The guiding assumption governing analytics is that institutions using those analytics can provide a trail or auditable record of their decision. The directive requires information processors to provide any individual with the reasoning that led to some decision, such as denying a request for a loan.
This principle is high-minded but hard to carry out. It requires all the following to be in place:
To start, the individual has to understand that analytics were used to arrive at a decision, has to know what institution made that decision, has to appreciate that she has the right to challenge the decision, has to have access to a mechanism for issuing that challenge, and has to feel safe doing so.
All those conditions are missing in many circumstances. For instance, if a woman is not shown a job ad for which she is qualified because the ad algorithm is biased toward men, she will never know she was the victim of this discrimination. It's also hard to know who is responsible for the decision. And if the institution using the analytics is an entity with power over your life—such as your employer or your insurer—you might well play it safe and not request an investigation.
The analytics have to be transparent. Sometimes this is easy to achieve. For instance, I'm impressed that Wolfram Alpha will show you the rules it used to return a result to your query. Some analytics are rules-based and open to display.
But many artificial intelligence programs, such as those using genetic algorithms or deep learning, are not transparent (unless designed to be). They change and refine themselves outside of human intervention. They are very powerful and can be very accurate—but by the time they reach a conclusion, they have followed a course too complex for most humans to follow.
Remedy by individual challenge is not generalizable: requirements that apply to intrepid individuals calling for the reversal of a decision do not affect the overall fairness of the system. An institution may review its decision for one individual, but there is no reason for it to stop the practice that may be hurting thousands of people. In fact, the EU directive is not set up to reflect the shared needs of large communities—they are treated as isolated individuals, and no one has the personal clout to change an unjust system.
With all these caveats in mind, it seems worthwhile to demand various forms of transparency from institutions doing analytics.
First, they need to identify themselves and reveal that they have been employed to make decisions affecting individuals.
They should open up discussions with stakeholders—and especially the populations of people affected by the systems—to talk about what is fair and whether they are accurately reflecting the realities of people's lives.
They also need to provide audits or traces on all systems that do predictive analytics with serious human consequences. Systems that cannot provide audits are like voting machines that don't produce paper output: they just aren't appropriate for the task.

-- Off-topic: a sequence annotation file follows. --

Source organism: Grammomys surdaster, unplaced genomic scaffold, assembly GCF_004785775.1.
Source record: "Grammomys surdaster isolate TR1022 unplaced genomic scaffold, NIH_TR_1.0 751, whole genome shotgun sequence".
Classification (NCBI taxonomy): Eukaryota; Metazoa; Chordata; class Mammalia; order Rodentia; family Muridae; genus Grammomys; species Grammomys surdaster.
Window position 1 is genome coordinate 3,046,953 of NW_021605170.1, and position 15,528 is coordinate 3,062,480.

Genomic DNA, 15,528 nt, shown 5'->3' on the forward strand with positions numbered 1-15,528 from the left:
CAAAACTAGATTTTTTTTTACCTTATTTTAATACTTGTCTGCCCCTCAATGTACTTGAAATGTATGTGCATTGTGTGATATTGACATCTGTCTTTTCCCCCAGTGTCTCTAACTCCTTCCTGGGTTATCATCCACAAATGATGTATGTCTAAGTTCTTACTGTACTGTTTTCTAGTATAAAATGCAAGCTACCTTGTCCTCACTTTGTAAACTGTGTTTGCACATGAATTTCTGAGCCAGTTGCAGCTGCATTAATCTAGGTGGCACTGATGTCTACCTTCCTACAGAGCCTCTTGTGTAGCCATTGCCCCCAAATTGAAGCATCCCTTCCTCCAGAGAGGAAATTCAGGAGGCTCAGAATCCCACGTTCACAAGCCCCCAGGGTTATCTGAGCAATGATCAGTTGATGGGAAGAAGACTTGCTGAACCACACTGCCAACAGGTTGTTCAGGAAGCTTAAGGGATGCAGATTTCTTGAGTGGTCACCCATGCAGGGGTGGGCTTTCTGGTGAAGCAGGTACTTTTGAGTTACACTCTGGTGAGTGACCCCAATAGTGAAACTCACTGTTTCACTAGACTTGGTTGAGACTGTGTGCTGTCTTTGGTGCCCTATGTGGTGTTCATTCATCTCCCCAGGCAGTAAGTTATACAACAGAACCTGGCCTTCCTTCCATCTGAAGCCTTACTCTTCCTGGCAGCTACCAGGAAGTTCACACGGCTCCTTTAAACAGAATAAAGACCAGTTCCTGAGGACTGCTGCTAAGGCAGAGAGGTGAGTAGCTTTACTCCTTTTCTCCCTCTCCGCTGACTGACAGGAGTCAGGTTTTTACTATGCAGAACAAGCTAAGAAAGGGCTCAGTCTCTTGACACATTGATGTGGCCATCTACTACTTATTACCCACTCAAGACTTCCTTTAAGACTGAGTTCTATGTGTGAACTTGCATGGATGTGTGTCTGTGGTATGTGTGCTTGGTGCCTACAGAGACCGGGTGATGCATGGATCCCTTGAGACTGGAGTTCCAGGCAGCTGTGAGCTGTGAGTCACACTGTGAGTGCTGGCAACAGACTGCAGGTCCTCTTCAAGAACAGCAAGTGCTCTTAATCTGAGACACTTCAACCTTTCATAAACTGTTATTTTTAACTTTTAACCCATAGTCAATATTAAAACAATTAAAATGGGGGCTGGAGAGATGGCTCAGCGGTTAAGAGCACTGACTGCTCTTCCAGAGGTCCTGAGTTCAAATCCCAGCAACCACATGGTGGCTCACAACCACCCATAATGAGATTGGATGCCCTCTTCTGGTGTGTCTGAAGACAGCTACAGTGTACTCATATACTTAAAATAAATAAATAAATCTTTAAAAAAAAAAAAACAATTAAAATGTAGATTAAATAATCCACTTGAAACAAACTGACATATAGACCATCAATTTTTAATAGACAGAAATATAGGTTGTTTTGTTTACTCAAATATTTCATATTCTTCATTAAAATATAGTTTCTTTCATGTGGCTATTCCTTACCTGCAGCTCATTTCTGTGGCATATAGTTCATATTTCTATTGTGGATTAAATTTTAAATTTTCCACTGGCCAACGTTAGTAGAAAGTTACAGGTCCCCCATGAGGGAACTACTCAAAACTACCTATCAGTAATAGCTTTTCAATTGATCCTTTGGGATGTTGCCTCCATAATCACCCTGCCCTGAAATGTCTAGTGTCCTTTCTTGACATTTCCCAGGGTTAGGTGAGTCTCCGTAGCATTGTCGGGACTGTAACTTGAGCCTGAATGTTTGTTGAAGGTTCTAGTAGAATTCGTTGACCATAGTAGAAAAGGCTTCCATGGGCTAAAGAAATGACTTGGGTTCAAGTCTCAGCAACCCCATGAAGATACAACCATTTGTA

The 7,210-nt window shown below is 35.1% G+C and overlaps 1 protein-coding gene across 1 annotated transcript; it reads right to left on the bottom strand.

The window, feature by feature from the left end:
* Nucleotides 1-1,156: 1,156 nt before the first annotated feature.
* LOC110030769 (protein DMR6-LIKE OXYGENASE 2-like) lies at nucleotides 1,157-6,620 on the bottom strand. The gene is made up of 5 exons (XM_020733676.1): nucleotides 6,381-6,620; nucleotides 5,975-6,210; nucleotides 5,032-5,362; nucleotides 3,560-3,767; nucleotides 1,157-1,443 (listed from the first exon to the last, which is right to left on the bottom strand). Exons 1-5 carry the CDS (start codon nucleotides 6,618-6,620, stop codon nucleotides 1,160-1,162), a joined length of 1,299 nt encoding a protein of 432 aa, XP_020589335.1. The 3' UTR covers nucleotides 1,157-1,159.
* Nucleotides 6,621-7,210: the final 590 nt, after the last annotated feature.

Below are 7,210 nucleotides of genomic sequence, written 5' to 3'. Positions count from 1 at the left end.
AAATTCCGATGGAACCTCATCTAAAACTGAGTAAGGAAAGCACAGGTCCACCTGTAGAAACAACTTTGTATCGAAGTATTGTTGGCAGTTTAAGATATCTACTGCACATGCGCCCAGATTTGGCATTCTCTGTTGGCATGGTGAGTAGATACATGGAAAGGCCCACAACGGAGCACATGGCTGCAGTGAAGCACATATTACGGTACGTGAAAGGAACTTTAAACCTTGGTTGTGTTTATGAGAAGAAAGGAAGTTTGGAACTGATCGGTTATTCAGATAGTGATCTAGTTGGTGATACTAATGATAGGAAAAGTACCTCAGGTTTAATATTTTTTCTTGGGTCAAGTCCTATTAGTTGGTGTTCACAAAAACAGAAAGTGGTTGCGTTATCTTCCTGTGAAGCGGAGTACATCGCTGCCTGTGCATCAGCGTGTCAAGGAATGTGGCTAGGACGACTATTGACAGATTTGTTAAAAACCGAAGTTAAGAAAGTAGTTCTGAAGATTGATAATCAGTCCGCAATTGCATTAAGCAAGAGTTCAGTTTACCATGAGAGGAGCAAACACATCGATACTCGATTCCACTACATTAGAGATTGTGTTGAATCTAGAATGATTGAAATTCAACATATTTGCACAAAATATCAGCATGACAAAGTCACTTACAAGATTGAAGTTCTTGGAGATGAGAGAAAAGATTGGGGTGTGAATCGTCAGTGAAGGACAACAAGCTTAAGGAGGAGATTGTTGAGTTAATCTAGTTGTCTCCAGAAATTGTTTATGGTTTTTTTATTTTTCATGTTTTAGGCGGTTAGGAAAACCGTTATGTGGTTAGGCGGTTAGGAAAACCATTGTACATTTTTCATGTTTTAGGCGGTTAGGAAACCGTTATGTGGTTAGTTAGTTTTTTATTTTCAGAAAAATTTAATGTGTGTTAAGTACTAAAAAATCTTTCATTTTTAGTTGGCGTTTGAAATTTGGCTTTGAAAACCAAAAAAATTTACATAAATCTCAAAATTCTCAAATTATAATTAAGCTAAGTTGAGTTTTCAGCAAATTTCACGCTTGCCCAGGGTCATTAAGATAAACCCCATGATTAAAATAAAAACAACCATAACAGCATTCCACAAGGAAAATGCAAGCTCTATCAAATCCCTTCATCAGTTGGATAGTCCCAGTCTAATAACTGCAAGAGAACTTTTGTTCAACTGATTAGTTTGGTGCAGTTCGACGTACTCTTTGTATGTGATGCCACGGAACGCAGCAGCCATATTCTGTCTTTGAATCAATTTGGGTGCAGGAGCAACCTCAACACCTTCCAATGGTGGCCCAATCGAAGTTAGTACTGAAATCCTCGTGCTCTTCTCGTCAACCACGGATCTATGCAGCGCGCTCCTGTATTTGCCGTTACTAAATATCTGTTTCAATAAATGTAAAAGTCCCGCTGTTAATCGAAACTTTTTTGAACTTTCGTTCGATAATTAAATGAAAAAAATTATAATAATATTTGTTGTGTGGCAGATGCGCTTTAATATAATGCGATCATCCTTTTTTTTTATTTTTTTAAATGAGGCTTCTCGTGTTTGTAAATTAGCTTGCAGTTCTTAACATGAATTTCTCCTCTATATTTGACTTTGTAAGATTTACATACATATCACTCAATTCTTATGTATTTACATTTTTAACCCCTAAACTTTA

Well-known computer scientist Cynthia Dwork has done work on an interesting approach to fairness that she calls "Fairness Through Awareness." Drawing on experiments in differential privacy, her team tries to use cryptography to prove that an algorithm is fair. The technology, unfortunately, is probably too sophisticated to be incorporated into the burgeoning analytical systems eating the world.
Another approach that brings testing for fairness into the development process has been suggested by computer scientists. That article raises an intriguing premise: we cannot just pretend to be blind to differences of race, gender, etc. We must be very conscious of these differences and must explicitly test for them. This "affirmative action" approach challenges statisticians and data scientists who believe they can be aloof from social impacts and that their technologies ensure objectivity.
Case study: Sentencing criminals
To wrap up this article, I'll look at one of the most well-publicized studies of bias in analytics, and draw some new conclusions from it. I am referring to the famous article published last May in ProPublica about sentencing convicted criminals to jail. This article has played a major role in bringing the risks of predictive analytics to the public. Julia Angwin and her co-authors focus on one piece of software, COMPAS, used by many jurisdictions to decide whether to release criminals on probation or incarcerate them. They say such decisions are racially biased because COMPAS unfairly assigns black convicts to high-risk categories (meaning they are more likely to commit another crime when released) than whites.
Angwin and her co-authors could have pointed out that COMPAS is often wrong, although it is right a pretty good amount of the time. They could have suggested that, given the high error rate, it should be treated as merely one item of data among many by judges. But they went much further and propelled themselves into a hot controversy.
Everyone seems to agree on two things:
- COMPAS' algorithm is equally accurate in predicting that whites and blacks will commit more crimes (re-offend).
- COMPAS' algorithms are wrong far more often for blacks than for whites—and wrong in the direction that hurts blacks, claiming they will re-offend when, in fact, they don't.